Following the Missouri House passage of Senate Bill 509, Gov. Jay Nixon wasted no time decrying the bill. Here are the facts: Senate Bill 509 would cut the individual income tax rate from 6 percent to 5.5 percent and phase in a 25 percent deduction on an individual’s business income. The changes would not take effect until 2017, and only if Missouri’s net general revenues rise by $150 million over the highest level across the previous three years. Every worker in the state and many small businesses would benefit from the first broad-based tax relief in nearly 100 years.
The governor’s message strays from the facts and echoes his previous attacks on providing Missourians tax relief. On behalf of the small business members we represent and workers they employ – all of whom would benefit from this tax relief – we need to set the record straight.
First, it is especially troubling to see Gov. Nixon successfully framing the issue in the media as a tax cut for “lobbyists and lawyers.” What about the farmers, barbers, daycare owners, pet groomers, carpenters, and thousands of other categories of small business owners who would benefit from this tax cut? What about the factory workers, truck drivers, teachers, and other hard-working Missourians who would benefit by keeping more of their paychecks? Why doesn’t he mention these taxpayers when talking about the bill? Maybe he hopes they won’t notice.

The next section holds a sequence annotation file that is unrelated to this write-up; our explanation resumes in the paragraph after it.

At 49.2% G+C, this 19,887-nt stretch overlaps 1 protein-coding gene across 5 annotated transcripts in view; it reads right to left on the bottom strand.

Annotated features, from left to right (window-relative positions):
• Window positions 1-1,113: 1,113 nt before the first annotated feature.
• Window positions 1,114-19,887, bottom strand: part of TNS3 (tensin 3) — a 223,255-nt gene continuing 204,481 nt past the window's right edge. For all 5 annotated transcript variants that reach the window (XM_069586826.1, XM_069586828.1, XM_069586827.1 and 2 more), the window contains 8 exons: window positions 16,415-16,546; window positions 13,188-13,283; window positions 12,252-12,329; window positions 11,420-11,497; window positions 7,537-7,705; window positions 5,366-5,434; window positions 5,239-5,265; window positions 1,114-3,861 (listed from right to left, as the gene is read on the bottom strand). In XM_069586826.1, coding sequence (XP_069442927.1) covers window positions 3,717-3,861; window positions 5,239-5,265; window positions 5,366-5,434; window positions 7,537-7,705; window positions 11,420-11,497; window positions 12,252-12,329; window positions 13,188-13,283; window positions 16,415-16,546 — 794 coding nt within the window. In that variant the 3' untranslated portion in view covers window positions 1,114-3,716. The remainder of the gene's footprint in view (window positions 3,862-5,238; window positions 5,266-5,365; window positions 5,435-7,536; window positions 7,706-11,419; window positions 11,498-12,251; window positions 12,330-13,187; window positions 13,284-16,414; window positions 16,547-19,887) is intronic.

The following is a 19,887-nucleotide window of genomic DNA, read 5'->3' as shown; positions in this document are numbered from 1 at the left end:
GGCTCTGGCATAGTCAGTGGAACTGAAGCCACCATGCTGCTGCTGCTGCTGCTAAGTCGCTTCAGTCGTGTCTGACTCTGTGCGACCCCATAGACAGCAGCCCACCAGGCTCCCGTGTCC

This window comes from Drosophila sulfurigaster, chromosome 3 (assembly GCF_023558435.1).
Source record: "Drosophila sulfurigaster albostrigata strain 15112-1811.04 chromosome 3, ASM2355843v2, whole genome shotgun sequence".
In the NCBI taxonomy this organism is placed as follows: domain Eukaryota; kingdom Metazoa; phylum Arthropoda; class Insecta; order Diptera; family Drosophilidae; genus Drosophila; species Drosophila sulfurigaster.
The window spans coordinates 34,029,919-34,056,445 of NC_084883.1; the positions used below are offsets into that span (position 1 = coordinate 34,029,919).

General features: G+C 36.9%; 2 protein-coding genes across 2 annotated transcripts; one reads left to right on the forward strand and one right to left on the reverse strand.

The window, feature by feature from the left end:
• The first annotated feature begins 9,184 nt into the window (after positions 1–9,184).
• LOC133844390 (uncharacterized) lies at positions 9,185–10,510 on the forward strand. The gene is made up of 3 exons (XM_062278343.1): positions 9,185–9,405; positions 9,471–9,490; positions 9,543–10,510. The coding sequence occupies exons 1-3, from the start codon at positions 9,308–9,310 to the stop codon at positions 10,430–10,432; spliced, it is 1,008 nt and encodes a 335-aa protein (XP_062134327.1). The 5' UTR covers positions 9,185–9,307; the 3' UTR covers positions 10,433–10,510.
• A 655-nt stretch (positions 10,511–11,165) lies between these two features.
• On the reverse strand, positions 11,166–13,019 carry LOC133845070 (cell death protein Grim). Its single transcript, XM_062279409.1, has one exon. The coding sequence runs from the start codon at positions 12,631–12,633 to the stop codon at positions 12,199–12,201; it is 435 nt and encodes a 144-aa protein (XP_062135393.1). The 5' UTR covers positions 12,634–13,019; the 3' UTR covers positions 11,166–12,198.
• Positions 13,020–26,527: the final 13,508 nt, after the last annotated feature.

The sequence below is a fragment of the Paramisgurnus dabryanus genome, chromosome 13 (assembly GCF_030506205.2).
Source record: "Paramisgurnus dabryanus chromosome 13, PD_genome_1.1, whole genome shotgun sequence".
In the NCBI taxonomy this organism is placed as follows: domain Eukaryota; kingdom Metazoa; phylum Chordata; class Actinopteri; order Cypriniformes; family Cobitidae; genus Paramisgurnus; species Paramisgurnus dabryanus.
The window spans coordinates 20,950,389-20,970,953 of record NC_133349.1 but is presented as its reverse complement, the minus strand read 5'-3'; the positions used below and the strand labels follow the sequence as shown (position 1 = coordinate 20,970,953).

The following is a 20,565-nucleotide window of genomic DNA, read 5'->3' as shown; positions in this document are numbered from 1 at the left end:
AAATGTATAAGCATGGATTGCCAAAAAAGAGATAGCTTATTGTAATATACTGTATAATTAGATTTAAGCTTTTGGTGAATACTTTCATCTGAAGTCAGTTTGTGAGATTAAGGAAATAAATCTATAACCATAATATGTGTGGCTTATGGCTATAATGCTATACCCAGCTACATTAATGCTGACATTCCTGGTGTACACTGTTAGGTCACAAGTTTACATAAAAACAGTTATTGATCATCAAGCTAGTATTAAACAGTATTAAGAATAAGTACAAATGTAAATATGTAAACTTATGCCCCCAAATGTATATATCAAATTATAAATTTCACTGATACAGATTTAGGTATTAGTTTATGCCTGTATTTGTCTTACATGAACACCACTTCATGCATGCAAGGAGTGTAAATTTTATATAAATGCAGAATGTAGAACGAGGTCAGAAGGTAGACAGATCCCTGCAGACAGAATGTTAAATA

Even more deceiving is the governor’s line that this legislation is an attack on education and would cut education funding. The legislation delays implementation of the tax cut until 2017, when the governor’s own projections show that the education foundation formula will be fully funded. The tax breaks will not go into effect unless $750 million in additional funding comes into state revenue. How can the governor say education will receive less funding, when simple math shows the opposite?
But, the governor has not stopped there. Now he says the bill would eliminate nearly all of Missouri’s income taxes, although most legal experts and even a former Missouri Supreme Court Chief Justice have said that is not the case.
Using this rationale to veto the bill is disingenuous. Clearly, this was not the legislative intent of the bill. Even if the courts find a problem with the legislation, the language could be fixed long before the tax breaks go into effect.
We should not lose the momentum for this opportunity to give Missourians a much-deserved tax break and better position our state among our neighbors. Six of the eight states bordering Missouri have made moves to cut taxes. Eighteen states cut taxes last year alone. In a decade, we will see the difference in the economies of those states that have established aggressive, taxpayer-friendly policy and those states that stood still. We are being left behind by states that have embraced reform. Instead, in Missouri, our governor is spending taxpayers’ dollars flying around the state and holding press conferences rather than allowing them to keep a small amount of what they paid into Missouri’s surplus. At the very least, we hope that taxpayers, reporters and legislators will see through the rhetoric.